- Statements of usage and ownership for intellectual property that align with the nonprofit or philanthropic entities' missions, rather than the default use of copyright protection. Use of alternative and open content licensing where appropriate.
- The kinds of data and information sharing strategies that underlie efforts like CrisisCamps or Ushahidi should be understood and considered in all domains.
"A few more thoughts from me (which I also will go back and post into original)
- Data on embedded giving (affiliate marketing, cause-related giving - whatever you want to call it) needs to be open and accessible. This would include how much each company "give at the cash register" effort raises, how much is donated, and to what organizations. These efforts should be tracked and revealed in common visible way.*
- How we give is rapidly changing. We need data systems, and open protocols for sharing info on:
Our systems for tracking, revealing, and sharing data on these trends need to account for these revolutions and those to come. Otherwise we face the same disconnect between "data collected" and "actions taken" that we've had for years because we track foundation giving but not that from donor advised funds."
- Text donations.
- Embedded giving is already the MOST COMMON form of giving (according to recent Convio report).
- Mobile phones will become the standard platform for organizing, volunteering, and giving - Ushahidi and The Extraordinaries are the tip of an iceberg for how we are shifting to P2P philanthropy (See Tim Ogden in March 2010 Alliance Magazine (subscription req'd)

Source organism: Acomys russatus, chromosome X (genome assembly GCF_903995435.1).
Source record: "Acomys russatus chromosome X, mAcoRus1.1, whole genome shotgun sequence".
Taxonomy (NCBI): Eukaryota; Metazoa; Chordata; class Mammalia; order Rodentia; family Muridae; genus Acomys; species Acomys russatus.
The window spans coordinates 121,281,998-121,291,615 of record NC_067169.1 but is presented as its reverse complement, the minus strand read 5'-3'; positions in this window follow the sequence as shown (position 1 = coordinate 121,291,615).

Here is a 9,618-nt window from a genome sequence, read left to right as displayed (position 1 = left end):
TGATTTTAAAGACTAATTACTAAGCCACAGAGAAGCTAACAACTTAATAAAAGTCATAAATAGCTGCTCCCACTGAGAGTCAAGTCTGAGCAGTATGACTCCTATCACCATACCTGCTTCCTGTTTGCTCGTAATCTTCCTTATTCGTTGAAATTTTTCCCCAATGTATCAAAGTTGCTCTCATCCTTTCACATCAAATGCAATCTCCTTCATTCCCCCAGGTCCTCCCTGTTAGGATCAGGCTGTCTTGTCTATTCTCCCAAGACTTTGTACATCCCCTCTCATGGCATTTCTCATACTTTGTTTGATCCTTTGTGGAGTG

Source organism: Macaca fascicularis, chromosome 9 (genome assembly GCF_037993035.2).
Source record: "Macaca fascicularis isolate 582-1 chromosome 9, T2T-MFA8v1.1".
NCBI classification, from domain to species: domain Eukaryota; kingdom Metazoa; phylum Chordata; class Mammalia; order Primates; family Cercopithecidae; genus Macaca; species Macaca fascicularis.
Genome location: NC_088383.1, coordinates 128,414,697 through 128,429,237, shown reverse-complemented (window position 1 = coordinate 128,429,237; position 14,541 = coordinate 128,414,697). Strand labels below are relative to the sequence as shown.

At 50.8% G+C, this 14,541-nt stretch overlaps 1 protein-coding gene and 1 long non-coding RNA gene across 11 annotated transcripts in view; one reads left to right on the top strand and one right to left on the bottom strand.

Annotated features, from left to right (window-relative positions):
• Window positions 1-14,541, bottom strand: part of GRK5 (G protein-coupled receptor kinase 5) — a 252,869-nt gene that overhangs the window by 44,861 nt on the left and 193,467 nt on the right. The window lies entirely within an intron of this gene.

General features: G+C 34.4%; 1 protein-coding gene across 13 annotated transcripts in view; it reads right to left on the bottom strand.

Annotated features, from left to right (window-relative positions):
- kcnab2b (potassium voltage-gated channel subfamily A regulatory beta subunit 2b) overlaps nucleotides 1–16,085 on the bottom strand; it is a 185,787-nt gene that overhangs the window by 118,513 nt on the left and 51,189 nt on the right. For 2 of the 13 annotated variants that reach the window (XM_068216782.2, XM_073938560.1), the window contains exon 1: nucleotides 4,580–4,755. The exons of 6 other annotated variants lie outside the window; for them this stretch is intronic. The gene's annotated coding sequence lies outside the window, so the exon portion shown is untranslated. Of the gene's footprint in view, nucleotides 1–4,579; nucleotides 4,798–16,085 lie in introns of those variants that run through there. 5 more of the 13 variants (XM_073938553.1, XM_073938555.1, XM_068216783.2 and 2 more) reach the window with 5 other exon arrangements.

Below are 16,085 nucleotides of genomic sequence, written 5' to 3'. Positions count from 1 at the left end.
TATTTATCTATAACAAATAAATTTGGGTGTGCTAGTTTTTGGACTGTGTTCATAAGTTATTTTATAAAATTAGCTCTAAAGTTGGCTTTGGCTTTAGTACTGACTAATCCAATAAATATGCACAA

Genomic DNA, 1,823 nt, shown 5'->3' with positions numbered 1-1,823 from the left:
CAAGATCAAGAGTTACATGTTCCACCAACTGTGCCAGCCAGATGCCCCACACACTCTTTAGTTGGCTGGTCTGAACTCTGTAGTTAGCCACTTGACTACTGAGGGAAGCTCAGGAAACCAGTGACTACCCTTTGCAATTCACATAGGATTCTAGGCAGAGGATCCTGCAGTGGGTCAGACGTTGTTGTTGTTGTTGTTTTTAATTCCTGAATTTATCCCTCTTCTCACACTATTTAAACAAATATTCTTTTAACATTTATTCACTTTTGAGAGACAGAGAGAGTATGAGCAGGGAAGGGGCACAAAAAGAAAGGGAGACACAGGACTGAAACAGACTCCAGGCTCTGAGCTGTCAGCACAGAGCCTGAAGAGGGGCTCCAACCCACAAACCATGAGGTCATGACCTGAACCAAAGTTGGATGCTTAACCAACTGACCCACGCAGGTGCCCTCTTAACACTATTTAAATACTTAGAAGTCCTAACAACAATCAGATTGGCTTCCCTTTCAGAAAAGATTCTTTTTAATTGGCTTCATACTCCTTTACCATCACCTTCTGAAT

- Giving in games and virtual worlds.
One of the things we've learned from the open source software movement is that codes of professional practice matter - the early licensing efforts to create code that developers could access, use, improve, and share again are critical to how software development happens. We need similar codes of professional conduct and practice in philanthropy.
While the capacity to reach out to and incorporate community and expert input is all around us, the organizational impetus is to act otherwise. This is ever more so as the universe of social good producers diversifies to include nonprofits, social enterprises, social businesses, and corporate social responsibility efforts - each type of enterprise has different incentives for sharing their information openly, and we can not assume that greater openness will be the natural choice for all.
Several years ago I offered these seven building blocks of open philanthropy:
1. Facilitate adaptation, don’t hinder itThe tools we have today for gathering input, sharing data, exchanging ideas with attribution while encouraging reuse and remixing, creating sustainable enterprises dedicated to social change, and engaging multiple communities over time have exploded in number and pervasive use since I first offered those building blocks. Now is the time to consider en toto the systems and tools of giving so that they deploy fully the tools, norms, and expectations of our times. This will position them to work most successfully in relation to the public and commercial sectors and increase our chances of making lasting change.
2. Design for interoperability, local specificity will follow
3. Build for the poorest
4. Assume upward adaptability
5. Creativity and control will happen locally
6. Diversity is essential
7. Complex problems require hybrid solutions
NOTE: I accidentally pushed the "publish post" button instead of the "save draft" button. So now, since some version of this has already gone live, I am pushing this out there and acknowledging that this is thinking "in progress." I'll continue to refine and edit.
Please add to the list, "Vote" on those that make most sense to you, or upload the list to a voting system or turn it into a survey monkey and spread it around. The best manifesto for better philanthropy will come from the input of the many.